2) Peer review (Optional)
This process involves the writer of the documentation having a colleague review the documentation for him informally, this enables the documentarian to get feedbacks from peers(who might as well be the users of the documentations) before submitting it for a proper review.
3) Technical Review:
This phase would require a senior colleague to go through the documentation and check for technical accuracy and completeness of its content, and how easy it would be for new contributors to adapt. Comprehensive responses would be gotten here.
Here, the documentation has undergone all the review processes and is published afterward.
The four steps highlighted above are not in full details as this is a proposal, additionally, a document would be created that extensively explains these processes(which are subjected to change for now). The document would be used as a reference for documentarians to know what the review process is, how to get started, and how to go about submitting a documentation draft for review.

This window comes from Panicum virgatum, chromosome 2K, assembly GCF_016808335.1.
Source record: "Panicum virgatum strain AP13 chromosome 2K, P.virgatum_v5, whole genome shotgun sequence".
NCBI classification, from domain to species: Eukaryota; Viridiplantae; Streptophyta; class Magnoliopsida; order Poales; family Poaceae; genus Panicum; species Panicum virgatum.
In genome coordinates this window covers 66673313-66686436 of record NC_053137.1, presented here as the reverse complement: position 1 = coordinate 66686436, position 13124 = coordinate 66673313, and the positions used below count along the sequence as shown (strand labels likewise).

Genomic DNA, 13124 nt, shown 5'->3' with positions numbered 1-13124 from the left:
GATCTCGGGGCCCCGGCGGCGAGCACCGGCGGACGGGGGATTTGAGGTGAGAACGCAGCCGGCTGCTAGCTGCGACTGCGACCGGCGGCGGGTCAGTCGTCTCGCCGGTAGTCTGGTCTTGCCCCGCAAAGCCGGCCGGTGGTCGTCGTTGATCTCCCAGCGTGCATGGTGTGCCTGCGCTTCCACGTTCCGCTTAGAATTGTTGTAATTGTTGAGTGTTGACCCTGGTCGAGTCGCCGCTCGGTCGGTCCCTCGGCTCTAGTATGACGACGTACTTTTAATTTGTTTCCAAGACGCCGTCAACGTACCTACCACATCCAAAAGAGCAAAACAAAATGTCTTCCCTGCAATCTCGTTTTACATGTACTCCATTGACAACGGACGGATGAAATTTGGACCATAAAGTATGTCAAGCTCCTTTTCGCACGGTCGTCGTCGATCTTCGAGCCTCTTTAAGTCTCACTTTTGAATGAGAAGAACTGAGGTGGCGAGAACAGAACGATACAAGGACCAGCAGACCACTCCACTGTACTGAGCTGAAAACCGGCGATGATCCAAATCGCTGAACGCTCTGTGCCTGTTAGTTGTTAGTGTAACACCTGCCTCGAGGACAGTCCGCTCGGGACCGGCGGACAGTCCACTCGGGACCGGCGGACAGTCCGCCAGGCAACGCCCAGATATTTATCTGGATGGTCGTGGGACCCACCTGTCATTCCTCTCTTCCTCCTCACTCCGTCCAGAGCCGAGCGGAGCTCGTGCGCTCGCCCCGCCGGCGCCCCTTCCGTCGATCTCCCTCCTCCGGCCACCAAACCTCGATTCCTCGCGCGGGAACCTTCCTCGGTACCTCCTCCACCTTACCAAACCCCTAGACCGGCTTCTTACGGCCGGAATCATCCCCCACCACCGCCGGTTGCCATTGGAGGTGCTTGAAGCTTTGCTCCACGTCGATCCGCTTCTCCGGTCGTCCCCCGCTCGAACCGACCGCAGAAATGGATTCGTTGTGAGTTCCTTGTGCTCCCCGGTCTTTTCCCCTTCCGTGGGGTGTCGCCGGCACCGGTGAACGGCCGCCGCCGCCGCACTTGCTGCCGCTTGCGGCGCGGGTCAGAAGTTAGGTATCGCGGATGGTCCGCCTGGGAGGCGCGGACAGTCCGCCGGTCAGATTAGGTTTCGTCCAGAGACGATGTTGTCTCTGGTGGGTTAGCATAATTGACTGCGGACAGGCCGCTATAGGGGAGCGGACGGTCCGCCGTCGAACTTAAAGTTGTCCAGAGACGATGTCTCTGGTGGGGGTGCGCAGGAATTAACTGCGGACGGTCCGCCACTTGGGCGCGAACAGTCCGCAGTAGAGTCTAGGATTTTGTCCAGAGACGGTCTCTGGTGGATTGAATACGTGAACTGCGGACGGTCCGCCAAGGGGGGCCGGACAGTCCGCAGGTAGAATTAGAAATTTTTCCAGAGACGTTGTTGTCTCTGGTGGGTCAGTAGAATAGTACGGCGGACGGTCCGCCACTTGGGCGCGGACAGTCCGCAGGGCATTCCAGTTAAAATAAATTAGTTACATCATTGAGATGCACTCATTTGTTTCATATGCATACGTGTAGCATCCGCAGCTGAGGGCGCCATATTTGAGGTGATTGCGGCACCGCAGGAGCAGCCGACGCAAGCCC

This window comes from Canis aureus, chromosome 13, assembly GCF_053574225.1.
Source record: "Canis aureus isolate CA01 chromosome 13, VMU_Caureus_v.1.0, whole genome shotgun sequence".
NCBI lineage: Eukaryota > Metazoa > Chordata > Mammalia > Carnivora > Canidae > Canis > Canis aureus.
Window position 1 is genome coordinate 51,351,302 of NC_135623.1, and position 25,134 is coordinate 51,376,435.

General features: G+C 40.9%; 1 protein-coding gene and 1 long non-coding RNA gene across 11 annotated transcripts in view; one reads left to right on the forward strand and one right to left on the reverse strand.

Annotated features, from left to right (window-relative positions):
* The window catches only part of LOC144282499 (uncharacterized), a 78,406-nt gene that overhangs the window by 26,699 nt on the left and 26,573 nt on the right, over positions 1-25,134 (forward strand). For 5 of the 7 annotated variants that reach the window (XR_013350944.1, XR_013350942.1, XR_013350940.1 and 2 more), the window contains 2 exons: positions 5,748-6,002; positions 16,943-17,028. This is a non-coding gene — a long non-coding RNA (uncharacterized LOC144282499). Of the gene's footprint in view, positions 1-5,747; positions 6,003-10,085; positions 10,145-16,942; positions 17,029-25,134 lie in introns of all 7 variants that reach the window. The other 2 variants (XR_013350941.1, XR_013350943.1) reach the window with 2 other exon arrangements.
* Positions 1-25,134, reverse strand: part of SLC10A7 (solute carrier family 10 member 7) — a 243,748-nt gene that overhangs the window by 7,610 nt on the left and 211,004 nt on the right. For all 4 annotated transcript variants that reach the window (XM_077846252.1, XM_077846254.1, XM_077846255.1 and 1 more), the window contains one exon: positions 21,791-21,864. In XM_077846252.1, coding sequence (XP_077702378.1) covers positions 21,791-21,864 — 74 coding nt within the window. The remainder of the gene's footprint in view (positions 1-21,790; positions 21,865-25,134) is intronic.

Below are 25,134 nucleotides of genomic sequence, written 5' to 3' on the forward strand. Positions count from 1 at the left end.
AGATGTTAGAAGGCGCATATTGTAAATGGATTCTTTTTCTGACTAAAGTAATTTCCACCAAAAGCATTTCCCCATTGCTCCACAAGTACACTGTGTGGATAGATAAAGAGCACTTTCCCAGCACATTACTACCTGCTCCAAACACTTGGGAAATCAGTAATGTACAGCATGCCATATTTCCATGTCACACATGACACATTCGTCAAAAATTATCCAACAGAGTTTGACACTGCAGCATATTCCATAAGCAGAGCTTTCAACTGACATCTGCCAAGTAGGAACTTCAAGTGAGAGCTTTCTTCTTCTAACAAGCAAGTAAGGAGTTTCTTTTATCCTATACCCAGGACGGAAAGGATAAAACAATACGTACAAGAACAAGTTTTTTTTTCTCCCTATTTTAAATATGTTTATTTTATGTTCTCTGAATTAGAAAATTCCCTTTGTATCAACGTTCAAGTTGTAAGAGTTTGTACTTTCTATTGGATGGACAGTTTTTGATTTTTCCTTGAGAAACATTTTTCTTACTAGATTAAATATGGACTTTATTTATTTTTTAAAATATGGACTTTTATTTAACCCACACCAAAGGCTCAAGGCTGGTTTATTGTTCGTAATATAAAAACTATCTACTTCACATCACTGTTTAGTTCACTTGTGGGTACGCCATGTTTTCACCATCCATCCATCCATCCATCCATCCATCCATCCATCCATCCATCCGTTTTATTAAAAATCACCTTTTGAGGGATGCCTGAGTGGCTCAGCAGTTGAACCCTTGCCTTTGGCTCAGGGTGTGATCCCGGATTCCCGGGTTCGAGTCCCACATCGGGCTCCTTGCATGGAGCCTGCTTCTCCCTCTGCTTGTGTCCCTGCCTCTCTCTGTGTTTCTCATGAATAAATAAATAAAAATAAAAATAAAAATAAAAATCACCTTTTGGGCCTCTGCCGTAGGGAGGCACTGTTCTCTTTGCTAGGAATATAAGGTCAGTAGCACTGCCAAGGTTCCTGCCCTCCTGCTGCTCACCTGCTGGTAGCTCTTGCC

The above proposal aims to achieve the following;
- Based on feedbacks, Identify non-beginner friendly documentations and help improve them.
- Create Onboarding Micro Tasks for some projects, this in turn improves the onboarding process for new contributors.
- Improve documentation standards by creating a default starting template for all genre's. This would, in turn, make sure documentarians follow the style guide and can easily get started with projects.
- Improve technical documentation review processes, define new processes and find a way to make sure they are implemented.
The four deliverables are focused on two major things;
- Improving onboarding processes(Micro tasks, survey).
- Improving documentation standards(starting templates, review processes).
Community bonding period (August 17 - September 13)
Week 1 (September 14 - 18)